MyAmericanFuture

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Friday, April 8, 2011

April 8, 2011: Praise, Worthy

One of the more seemingly overt binaries in American literary and cultural history is the division between the high Modernist writers who particularly dominated the 1920s (from Ezra Pound and T.S. Eliot to F. Scott Fitzgerald and William Faulkner, and many others as well) and the much more overtly political and social writers who could be said to dominate the 1930s (John Dos Passos, John Steinbeck, Richard Wright, my earlier blog subject Pietro Di Donato, and many others again). As with any binary, that one doesn’t do justice to many complexities, both within these individual writers and categories and within the historical contexts of the decades and their cultures. But it is fair to say at least that many of the 30s writers explicitly positioned themselves and their focal points in response to, and direct critique of, those high Modernists, making clear that this duality and debate is not simply one that has been imposed by scholars after the fact.
If I had to sum up my scholarly or analytical identity in one phrase, though, it might be as someone who likes to try to move past dualities, not by downplaying the real and significant elements they might help us to highlight, but by recognizing their limitations, on both of the levels I mentioned above: limitations as analyses of any individual text or focal point; and limitations as ways to imagine more communal and unified possibilities beyond even genuinely divided entities. And Exhibit A for an argument in response to this literary historical duality on both of those levels would have to be James Agee and Walker Evans’ complex masterpiece Let Us Now Praise Famous Men (1941); the journalist Agee and photographer Evans were dispatched in 1936 by Fortune magazine to research and document the lives of Southern sharecroppers, but the project grew well beyond the scope of a single article or even a series of them, and eventually resulted in this dense, complex, impossible to define and very singular and significant American text.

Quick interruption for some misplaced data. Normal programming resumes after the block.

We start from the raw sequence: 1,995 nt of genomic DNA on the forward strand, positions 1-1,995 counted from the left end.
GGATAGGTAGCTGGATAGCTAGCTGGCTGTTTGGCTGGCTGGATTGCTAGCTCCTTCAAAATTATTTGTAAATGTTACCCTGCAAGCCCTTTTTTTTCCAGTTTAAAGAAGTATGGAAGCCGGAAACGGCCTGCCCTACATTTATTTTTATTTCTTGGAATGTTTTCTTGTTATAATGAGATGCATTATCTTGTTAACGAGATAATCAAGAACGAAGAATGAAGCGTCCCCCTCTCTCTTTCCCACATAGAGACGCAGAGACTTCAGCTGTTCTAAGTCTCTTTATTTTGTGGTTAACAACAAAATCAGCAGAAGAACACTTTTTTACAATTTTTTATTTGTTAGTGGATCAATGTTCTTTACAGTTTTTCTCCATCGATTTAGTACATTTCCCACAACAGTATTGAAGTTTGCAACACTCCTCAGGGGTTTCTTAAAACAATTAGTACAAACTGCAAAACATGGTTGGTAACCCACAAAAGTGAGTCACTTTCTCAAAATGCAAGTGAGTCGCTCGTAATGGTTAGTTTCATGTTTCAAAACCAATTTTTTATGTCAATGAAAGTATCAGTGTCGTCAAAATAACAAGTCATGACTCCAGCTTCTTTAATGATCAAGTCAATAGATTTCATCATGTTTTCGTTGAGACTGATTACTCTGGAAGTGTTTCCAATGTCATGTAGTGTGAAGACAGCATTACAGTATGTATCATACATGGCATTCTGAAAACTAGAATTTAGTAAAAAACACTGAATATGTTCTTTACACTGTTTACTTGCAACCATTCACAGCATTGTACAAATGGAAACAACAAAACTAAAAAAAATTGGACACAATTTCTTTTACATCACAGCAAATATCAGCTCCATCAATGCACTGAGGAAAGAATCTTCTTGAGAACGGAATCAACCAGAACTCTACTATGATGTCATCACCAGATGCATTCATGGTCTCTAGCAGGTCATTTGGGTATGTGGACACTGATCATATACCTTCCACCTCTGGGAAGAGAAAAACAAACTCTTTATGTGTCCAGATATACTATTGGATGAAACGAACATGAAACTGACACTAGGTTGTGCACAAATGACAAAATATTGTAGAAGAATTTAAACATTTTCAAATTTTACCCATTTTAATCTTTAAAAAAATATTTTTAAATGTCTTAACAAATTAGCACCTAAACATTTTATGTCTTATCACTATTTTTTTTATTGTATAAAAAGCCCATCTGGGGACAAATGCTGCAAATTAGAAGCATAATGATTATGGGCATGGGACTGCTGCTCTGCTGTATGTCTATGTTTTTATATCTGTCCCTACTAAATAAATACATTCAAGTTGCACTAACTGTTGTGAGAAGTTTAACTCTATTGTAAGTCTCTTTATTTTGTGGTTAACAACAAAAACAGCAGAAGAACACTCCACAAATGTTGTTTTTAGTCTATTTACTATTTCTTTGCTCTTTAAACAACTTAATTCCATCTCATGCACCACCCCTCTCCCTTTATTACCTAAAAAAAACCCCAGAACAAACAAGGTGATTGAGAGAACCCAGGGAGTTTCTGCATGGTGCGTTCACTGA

The density is in fact precisely my point, or at least one main point, about Agee’s work here: in the book he weds a modernistic stream of consciousness voice and style, one not at all unlike Faulkner’s, to a journalistic perspective and sense of observation and, at times ,a social and political subjectivity, both of which are amplified by Evans’ stark and striking photographs and both of which would feel not at all out of place in a 30s work like Steinbeck’s The Grapes of Wrath (1939). And in doing so, I would argue, perhaps counterintuitively given how challenging it can be to read his prose at times, that he creates a genuinely democratic text, one that brings his own voice and identity, Evans’, his subjects’, and ideally his audience’s into a complex but vital communal relationship; his audience in particular are forced to work to bring together these different voices and perspectives and styles and identities, forced if we are to read and make sense of the book to imagine that they are not simply disparate or dissimilar but instead share not only the space of the book but of the region, time period, and nation in which their complicated encounters play out.
“Who are you who will read these words and study these photographs,” Agee wonders in the book’s opening chapter, “and through what cause, by what chance, and for what purpose, and by what right do you qualify to, and what will you do about it;” the sentence continues for literally dozens more lines, those forthright and social and political questions wedded thoroughly to a Faulknerian maze of descriptions and emotions, settings and identities, author and audience. Praiseworthy work indeed, beyond any binaries. More this weekend, another special weekend post.
Ben
PS. Three links to start with:
2)      An interesting 2005 Fortune article that revisits the places and families in question: http://money.cnn.com/magazines/fortune/fortune_archive/2005/09/19/8272885/index.htm
3)      OPEN: What do you think?

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